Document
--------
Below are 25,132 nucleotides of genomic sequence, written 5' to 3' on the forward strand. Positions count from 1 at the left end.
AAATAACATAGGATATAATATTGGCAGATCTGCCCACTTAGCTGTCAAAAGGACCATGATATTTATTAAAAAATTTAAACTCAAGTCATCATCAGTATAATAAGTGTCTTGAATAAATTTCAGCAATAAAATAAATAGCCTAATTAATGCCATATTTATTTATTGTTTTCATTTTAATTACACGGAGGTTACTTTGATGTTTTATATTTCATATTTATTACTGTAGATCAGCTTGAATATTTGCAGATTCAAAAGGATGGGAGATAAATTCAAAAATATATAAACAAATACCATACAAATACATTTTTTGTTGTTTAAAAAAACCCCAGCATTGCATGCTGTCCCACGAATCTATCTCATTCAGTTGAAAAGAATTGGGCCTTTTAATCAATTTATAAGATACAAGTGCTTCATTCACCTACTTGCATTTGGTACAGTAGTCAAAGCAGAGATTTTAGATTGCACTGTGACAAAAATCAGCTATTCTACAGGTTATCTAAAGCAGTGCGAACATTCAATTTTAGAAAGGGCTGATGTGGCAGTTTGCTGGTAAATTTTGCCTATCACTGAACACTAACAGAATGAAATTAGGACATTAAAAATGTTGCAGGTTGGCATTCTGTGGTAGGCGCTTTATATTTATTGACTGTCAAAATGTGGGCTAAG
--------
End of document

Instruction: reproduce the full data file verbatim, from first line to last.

Below are 25,132 nucleotides of genomic sequence, written 5' to 3' on the forward strand. Positions count from 1 at the left end.
AAATAACATAGGATATAATATTGGCAGATCTGCCCACTTAGCTGTCAAAAGGACCATGATATTTATTAAAAAATTTAAACTCAAGTCATCATCAGTATAATAAGTGTCTTGAATAAATTTCAGCAATAAAATAAATAGCCTAATTAATGCCATATTTATTTATTGTTTTCATTTTAATTACACGGAGGTTACTTTGATGTTTTATATTTCATATTTATTACTGTAGATCAGCTTGAATATTTGCAGATTCAAAAGGATGGGAGATAAATTCAAAAATATATAAACAAATACCATACAAATACATTTTTTGTTGTTTAAAAAAACCCCAGCATTGCATGCTGTCCCACGAATCTATCTCATTCAGTTGAAAAGAATTGGGCCTTTTAATCAATTTATAAGATACAAGTGCTTCATTCACCTACTTGCATTTGGTACAGTAGTCAAAGCAGAGATTTTAGATTGCACTGTGACAAAAATCAGCTATTCTACAGGTTATCTAAAGCAGTGCGAACATTCAATTTTAGAAAGGGCTGATGTGGCAGTTTGCTGGTAAATTTTGCCTATCACTGAACACTAACAGAATGAAATTAGGACATTAAAAATGTTGCAGGTTGGCATTCTGTGGTAGGCGCTTTATATTTATTGACTGTCAAAATGTGGGCTAAG